Seawater check for radioactivity
the A representative from the International Atomic Energy Agency (IAEA) visited the Marshall Islands earlier this month to train local officials to sample seawater for radioactive cesium. Isabelle Levy began her mission on July 1 by conducting an awareness workshop to the National Project Team Members for the IAEA Project called “Marine benchmark study on the possible impact of the Fukushima radioactive releases in the Asia-Pacific Region.” Key members of the project team are the RMI Environmental Protection Authority (RMIEPA), the Marshall Islands Marine Resources Authority (MIMRA), and the Ministry of Foreign Affairs. During a field exercise on July 2, two sets of seawater samples were collected about two miles off the south end of Arno Atoll. The samples were collected on filter cartridges coated with chemicals that will bond to the cesium element. The samples will be sent to an IAEA laboratory in Monaco where Levy is stationed for cesium testing and analysis. This is the start of monitoring Marshall Islands seawater for cesium radioactivity which will be carried out every three months and will be incorporated into the RMIEPA regular marine monitoring activities with partnership of MIMRA and the Members of the Non-Proliferation Treaty. Other participating countries in this international project from the Pacific region include Cook Islands, Fiji, Kiribati, Palau, Papua New Guinea and Solomon Islands.
Airline's local flight plans dashed
Both Air Marshall Islands planes are grounded and neither plane is likely to fly before next week. It’s the latest setback for the government-owned airline that has seen its revenues plummet in 2014 as the Dornier-228 has been grounded since late March, and the Dash-8 was grounded at the weekend because its weather radar is not working. AMI flew the Dash-8 on the weekend despite a directive from the Directorate of Civil Aviation (DCA) that allowed the plane to fly only through last Thursday without the weather radar. The weather radar falls into what is known as a “Category C” of an airplane’s minimum equipment list (MEL) and when it was found to be broken, the DCA gave the airline 10 days to operate without it. “When this item is written up, it gives the airline 10 days to operate under this notice,” said DCA official Elmer Langbata. The airline is required to repair the equipment within the 10-day period or ground the plane. Aircraft rules also require a working weather radar for any international flight, although the plane can be flown without it domestically based on pilots’ evaluation of weather conditions within limits as determined by the DCA. The 10-day period expired Thursday. Despite this, the Dash flew on Friday and Saturday, according to DCA officials who said AMI officials claimed they believed the DCA had authorized the additional flights beyond the 10-day limit. “No, we didn’t authorize anything outside the MEL,” Langbata said. AMI could be subject to penalties for flying the plane, but he said it was pointless to penalize the airline, which is already experiencing numerous challenges to getting parts. Langbata said his office frequently gets blamed for enforcing regulations that result in grounding planes. But, he said, aircraft operation rules that the DCA follows and enforces are developed by the US National Transportation Safety Board and the US Federal Aviation Administration to prevent accidents and ensure the safety of passengers. Wednesday this week, AMI General Manager Jefferson Barton said funds for weather radar had been received by the off-island vendor, starting the process for getting the problem corrected. There is also positive news at hand for the Dornier, which has been grounded waiting for replacement landing gear to arrive. Barton said the landing gear has already shipped from the manufacturer and as of Wednesday was in transit in the United States on its way to Majuro. The arrival of the landing gear this weekend or next week means the Dornier could be back flying soon after four months in AMI’s hangar.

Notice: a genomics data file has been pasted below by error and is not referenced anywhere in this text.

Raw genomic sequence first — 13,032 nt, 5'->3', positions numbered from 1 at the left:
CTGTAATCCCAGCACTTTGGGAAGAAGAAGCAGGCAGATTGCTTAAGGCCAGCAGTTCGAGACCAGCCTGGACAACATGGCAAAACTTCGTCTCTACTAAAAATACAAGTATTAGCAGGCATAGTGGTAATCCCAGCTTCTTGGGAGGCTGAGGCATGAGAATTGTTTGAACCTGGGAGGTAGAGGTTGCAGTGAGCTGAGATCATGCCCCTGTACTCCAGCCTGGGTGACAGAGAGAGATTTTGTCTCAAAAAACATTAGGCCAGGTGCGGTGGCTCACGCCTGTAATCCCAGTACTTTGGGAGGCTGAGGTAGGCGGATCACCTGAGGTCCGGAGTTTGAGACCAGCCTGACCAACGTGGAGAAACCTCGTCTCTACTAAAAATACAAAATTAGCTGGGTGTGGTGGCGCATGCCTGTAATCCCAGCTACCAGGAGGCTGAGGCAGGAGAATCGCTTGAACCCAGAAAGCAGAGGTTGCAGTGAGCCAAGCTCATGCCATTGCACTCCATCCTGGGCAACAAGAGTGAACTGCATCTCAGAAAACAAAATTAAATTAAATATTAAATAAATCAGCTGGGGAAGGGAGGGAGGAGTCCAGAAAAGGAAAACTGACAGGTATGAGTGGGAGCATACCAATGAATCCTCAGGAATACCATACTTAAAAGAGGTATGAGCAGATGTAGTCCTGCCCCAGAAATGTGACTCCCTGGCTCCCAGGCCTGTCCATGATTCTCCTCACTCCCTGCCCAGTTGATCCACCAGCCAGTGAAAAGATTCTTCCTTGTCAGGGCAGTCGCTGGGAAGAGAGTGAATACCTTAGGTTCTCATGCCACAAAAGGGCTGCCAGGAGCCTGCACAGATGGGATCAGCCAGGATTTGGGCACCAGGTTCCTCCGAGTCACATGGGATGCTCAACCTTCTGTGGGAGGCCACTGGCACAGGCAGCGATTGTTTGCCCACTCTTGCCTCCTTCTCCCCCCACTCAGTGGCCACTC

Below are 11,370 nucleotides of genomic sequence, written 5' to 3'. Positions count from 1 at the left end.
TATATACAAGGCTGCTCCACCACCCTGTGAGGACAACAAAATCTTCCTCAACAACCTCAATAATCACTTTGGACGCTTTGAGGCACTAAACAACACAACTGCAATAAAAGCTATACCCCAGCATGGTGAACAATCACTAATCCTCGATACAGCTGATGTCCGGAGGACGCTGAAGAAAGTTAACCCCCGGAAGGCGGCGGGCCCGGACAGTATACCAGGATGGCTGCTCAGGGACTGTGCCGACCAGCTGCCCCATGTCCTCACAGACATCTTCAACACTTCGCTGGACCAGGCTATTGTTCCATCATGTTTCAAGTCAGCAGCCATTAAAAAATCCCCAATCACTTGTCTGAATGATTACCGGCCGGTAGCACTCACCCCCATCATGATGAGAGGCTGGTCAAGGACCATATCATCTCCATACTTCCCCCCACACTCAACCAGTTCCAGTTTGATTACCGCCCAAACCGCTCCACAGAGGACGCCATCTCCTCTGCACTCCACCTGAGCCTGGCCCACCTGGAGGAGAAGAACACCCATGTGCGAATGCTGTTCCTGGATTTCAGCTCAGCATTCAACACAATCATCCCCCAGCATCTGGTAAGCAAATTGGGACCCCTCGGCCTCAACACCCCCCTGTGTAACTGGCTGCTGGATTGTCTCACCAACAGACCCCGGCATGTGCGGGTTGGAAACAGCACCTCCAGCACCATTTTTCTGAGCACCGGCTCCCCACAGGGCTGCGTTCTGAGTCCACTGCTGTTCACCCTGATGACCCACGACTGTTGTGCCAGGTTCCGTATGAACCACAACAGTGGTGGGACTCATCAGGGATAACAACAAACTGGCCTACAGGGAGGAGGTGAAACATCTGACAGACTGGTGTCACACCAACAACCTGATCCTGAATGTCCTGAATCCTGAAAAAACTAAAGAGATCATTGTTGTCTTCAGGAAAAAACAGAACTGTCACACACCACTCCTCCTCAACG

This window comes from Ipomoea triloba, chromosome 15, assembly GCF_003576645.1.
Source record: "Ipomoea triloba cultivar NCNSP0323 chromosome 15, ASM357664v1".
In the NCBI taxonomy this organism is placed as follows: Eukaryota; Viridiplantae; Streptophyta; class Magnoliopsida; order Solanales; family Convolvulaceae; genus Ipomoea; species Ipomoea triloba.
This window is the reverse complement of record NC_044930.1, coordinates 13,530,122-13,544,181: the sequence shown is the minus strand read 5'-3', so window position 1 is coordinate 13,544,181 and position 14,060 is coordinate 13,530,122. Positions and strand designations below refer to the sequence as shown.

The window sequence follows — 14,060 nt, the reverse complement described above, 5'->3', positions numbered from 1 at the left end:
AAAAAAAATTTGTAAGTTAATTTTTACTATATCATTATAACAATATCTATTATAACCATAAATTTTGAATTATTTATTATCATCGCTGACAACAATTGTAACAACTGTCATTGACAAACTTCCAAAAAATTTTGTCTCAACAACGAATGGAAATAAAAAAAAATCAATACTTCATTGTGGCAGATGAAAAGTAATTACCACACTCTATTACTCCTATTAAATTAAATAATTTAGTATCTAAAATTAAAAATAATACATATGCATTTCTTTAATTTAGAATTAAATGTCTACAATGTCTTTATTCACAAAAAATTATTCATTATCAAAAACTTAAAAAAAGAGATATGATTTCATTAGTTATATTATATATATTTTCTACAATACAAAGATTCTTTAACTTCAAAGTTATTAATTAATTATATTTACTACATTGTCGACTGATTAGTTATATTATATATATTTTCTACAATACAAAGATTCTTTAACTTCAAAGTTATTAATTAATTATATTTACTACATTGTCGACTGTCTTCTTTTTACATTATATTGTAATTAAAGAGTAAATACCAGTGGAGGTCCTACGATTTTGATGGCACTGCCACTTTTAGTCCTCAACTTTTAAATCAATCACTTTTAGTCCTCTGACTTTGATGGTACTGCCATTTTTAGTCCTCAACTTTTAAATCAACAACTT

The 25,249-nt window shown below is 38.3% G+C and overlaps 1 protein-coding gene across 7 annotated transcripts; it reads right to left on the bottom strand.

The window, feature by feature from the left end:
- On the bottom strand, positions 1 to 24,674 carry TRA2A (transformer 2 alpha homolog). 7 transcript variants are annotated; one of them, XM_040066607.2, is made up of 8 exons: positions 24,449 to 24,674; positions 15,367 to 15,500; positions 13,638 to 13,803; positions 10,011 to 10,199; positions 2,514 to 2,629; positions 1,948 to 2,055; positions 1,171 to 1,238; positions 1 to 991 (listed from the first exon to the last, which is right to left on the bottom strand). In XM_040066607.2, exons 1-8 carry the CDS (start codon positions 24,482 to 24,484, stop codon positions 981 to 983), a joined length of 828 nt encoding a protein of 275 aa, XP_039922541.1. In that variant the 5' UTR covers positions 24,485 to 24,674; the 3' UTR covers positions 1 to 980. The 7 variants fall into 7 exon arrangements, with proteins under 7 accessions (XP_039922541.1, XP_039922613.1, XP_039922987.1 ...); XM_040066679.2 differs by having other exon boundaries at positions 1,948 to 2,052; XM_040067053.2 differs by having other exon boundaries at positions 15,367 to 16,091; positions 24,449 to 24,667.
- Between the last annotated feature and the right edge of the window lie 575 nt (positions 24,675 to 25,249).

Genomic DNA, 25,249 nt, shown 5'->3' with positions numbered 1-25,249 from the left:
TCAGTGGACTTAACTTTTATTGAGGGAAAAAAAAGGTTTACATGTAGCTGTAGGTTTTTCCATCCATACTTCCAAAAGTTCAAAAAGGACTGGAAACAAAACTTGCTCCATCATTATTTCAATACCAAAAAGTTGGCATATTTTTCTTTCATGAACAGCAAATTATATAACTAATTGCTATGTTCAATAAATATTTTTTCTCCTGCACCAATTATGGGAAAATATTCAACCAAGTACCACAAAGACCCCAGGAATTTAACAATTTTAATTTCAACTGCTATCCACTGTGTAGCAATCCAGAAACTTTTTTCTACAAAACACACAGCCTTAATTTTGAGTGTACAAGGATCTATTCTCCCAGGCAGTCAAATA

PII is seeking $14 million compensation from the FSM government, which terminated its contract late last year for a more than $25 million road and sewer project in Chuuk State. Pacific International Inc.’s claim for damages has launched a dispute process that could be solved short of lawsuits if the FSM government decides to seek mediation or binding arbitration. “We’re happy to go to binding arbitration,” said PII CEO Jerry Kramer, pictured. But, he said, if there is no positive response to resolve the claim without litigation, PII will file a lawsuit against the FSM. In the meantime, while PII’s huge claim is pending, the FSM government is seeking to